New York, Jul 11 (AP/UNB) — If in the beginning there was male and female, fish seem to have forgotten the memo.
For nearly 500 fish species, including the clownfish in "Finding Nemo," the great divide between sexes is more like a murky line: If circumstances call for it, the fish can swap their sex, with females turning into males in some species and males turning into females in others.
People think of sex as being fixed, said biologist Erica Todd from the University of Otago in New Zealand, "but there are so many fish that can push it in the other direction."
Scientists have known for decades about the sex trades, but they've had limited understanding of how the exchange happens. In a study published Wednesday in Science Advances, Todd and her colleagues detail the molecular events behind this ability, as well as what keeps mammals stuck as one sex or another.
The researchers looked at the bluehead wrasse, a reef fish that swims in small groups of a dominant blue-headed male and a posse of smaller yellow females. Normally the male and females stay as they are, feeding together and occasionally mating. But if a predator happens to snatch up the lead male, the dominant female in the group will become a male.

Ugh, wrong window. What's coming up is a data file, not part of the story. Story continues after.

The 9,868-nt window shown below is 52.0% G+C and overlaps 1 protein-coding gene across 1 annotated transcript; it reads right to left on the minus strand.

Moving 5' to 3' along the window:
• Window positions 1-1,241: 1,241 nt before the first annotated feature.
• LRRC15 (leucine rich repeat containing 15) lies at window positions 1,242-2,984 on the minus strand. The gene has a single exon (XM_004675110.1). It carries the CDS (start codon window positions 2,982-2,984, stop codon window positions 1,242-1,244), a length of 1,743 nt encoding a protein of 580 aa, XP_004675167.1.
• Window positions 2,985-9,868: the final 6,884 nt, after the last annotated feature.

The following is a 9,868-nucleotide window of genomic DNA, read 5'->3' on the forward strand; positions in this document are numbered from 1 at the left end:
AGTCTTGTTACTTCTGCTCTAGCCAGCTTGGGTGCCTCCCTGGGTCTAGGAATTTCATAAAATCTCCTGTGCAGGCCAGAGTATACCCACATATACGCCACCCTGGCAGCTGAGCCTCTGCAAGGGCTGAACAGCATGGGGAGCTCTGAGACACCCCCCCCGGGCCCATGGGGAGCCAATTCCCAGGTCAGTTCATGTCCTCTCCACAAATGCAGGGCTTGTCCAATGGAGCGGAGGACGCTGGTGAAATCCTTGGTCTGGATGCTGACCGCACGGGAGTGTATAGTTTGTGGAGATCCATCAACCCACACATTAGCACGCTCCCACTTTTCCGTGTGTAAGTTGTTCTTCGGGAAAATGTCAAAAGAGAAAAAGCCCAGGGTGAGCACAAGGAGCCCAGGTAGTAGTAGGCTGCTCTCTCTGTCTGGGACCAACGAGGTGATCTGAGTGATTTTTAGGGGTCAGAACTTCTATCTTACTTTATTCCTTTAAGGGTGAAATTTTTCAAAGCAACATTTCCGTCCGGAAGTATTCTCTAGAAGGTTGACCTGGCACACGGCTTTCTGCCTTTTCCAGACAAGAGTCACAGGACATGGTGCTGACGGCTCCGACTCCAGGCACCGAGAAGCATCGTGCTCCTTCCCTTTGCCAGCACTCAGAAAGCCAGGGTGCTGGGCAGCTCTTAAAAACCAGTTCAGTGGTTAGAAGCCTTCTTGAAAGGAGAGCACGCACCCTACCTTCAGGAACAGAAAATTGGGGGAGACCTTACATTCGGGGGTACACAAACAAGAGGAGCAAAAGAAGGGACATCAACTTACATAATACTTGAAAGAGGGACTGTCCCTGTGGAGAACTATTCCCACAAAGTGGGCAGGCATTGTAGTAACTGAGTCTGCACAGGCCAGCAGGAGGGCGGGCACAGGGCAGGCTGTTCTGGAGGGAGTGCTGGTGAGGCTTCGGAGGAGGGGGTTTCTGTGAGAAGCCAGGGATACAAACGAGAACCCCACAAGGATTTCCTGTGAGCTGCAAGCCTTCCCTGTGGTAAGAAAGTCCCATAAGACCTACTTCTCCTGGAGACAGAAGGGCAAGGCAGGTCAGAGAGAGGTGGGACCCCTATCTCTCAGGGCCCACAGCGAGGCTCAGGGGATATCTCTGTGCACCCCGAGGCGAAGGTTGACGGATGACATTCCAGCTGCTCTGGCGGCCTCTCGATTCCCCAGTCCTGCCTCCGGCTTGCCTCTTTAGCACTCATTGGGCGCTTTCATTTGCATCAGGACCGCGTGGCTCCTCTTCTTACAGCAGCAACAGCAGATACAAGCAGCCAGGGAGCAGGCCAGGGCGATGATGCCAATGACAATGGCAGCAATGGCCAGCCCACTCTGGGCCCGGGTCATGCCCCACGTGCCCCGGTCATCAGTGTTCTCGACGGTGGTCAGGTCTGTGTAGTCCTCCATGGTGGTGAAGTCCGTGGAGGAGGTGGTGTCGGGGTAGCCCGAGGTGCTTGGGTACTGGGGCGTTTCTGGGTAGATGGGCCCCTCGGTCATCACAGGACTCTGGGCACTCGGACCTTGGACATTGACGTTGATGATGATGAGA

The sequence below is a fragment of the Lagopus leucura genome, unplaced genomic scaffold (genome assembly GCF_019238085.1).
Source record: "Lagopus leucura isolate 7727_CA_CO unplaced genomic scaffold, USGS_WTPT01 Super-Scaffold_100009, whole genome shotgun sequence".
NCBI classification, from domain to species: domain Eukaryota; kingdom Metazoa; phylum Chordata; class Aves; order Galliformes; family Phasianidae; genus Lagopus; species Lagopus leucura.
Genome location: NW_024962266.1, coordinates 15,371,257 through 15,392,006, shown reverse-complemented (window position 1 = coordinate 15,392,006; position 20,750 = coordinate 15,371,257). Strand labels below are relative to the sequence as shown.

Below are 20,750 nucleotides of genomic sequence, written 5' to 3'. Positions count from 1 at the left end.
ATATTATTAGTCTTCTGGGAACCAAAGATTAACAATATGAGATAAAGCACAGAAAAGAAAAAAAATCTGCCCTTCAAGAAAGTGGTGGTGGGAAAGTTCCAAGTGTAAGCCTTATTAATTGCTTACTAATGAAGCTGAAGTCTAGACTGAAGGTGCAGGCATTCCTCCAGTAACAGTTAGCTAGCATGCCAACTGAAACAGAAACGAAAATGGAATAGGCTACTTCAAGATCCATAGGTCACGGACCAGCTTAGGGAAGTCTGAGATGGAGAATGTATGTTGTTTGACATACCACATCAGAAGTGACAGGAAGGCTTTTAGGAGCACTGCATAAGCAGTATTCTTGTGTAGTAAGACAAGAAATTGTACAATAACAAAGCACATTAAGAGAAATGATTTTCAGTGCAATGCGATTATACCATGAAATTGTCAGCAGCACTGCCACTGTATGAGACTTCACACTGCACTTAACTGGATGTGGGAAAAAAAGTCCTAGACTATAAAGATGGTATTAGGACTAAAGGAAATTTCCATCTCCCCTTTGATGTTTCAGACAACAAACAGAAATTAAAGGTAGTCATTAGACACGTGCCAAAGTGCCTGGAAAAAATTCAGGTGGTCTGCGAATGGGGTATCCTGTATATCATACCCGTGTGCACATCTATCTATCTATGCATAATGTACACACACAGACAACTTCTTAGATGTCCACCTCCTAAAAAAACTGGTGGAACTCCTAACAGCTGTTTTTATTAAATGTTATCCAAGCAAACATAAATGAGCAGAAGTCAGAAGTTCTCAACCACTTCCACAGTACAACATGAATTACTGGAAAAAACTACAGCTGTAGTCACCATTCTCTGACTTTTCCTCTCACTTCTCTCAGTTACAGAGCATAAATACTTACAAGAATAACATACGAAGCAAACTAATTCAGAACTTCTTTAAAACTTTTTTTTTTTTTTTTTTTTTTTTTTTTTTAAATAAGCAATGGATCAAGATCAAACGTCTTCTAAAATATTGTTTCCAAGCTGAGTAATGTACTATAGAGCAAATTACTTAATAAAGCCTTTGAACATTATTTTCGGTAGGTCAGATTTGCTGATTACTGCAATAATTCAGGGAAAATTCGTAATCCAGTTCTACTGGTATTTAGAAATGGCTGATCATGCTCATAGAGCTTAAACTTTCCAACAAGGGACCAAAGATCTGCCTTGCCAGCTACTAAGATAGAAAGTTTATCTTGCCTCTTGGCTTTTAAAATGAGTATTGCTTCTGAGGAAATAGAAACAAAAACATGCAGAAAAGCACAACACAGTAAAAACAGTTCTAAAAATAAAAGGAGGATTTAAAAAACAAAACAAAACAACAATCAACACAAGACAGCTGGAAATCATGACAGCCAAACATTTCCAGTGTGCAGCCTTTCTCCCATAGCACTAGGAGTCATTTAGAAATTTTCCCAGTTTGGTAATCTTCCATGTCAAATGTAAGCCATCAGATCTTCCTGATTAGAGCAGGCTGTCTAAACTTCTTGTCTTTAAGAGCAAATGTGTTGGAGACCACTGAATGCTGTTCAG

"The sex change in this species is remarkable because it's so quick," Todd said. It takes only minutes to a few hours for the female's behavior to become more territorial and aggressive like a male. In a few days, she courts other females. And after eight to 10 days, she's fully transitioned to a male.
Todd and her team removed the lead males from several wrasse groups in the Florida Keys. As the females changed sexes, the researchers took DNA from cells in the animal's brains and genitals so they could follow what was happening at the genetic level.
They found that removing the males likely stressed females. The hormones released from that stress dial back the activity of the gene that makes the female hormone estrogen, and eventually ovary cells start to die. At the same time, those hormones increase activity in the genes that produce male hormones, and later testicles form.
At a certain point, the reproductive gland "is mostly dying female cells and proliferation of early male cells," Todd said.
But hormones weren't the only thing switching around. The scientists also saw a complete rearrangement of chemical tags that attach to DNA. These tags turn genes on or off and have specific arrangements in males and females.